Mark Calima: Tips for Motivating Your Students

Mark Calima has been a music educator for more than a decade. He is dedicated to helping his students find success both in school and in life. Like many educators, there are times throughout the year when his students’ motivation starts to decline. Here are some tips to help you build your students’ motivation and help them stay focused on their success.

  1. To keep you students enthusiastic about their school work, allow them some degree of choice and control over their assignments.
  2. You have to be enthusiastic about the subject you are teaching as well as for your students. When you demonstrate your passion for a subject your students are more likely to be enthusiastic about what you are teaching.
  3. Engage your students in your lectures, activities, and class discussions, making your class a can’t miss experience.
  4. You need to clearly communicate the value of what you are teaching them and make sure to reinforce the relevance of the material.
  5. Be sure to let them know that you believe they can be successful. You need to teach them to adapt, change, and improve their own learning strategies and make sure they know you believe that it is in their grasp.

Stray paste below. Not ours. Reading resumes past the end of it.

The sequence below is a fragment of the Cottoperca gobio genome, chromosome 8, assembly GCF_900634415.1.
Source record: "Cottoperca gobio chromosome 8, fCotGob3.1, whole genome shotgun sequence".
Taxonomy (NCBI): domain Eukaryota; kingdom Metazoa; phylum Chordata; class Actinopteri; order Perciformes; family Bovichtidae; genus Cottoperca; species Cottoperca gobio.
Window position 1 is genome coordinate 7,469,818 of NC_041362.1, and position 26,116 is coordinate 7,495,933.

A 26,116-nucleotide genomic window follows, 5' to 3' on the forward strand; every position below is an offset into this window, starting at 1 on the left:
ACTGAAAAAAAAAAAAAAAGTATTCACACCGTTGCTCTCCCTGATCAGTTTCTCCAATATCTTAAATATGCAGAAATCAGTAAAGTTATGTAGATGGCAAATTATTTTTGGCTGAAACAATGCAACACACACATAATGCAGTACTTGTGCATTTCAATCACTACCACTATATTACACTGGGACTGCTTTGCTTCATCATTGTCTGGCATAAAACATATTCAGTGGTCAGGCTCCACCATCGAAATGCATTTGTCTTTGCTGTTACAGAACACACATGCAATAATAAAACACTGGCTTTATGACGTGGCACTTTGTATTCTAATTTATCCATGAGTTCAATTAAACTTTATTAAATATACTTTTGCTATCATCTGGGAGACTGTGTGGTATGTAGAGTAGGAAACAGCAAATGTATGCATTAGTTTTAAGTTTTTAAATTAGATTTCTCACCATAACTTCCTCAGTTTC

Mark Calima Tips for Motivating Your Students

Mark Calima has been motivating his music students for more than fourteen years. He has found ways to bring excitement and enthusiasm to every lesson and it has shown in the awards and accolades he has received through the course of his career.

Also Read: Mark Calima: How to Develop Effective Communication Skills

Advertisements

Finals Interview: Mark Calima, Cedar Ridge HS

Mark Calima is an experienced and accomplished music educator in Houston, Texas. After graduating from Westfield High School in 1997, he enrolled at the University of Houston’s Moores School of Music where he entered the Music Education program. In 2004, he graduated Cum Laude with his Bachelor’s in Music Education. Upon graduation, he became the Assistant Director of Bands at Bammel Middle School in Houston.

Mark Calima

Mark Calima: Holding a Fundraiser Tips for Success

Mark Calima is an accomplished Director of Bands who is no stranger to fundraising. As the founder and director of the non-profit, Houston Area Summer Wind Ensemble (HAWSE), Mark Calima became knowledgeable in the process of raising funds for the organization.

Mark Calima: Holding a Fundraiser Tips for Success

Here are some tips to help you get started with fundraising and find success:

  1. You need to make sure your staff is organized. This includes participants, volunteers, and any others who will be helping you with the event. You need to make sure they know well in advance when the event will be taking place. Divide up the responsibilities and delegate tasks to those you feel are best suited for the role.
  2. Make sure you plan your budget in advance. Sit down with your group and figure out your budget. Be sure to include your fundraising goal and any materials that you may have to purchase to hold your event.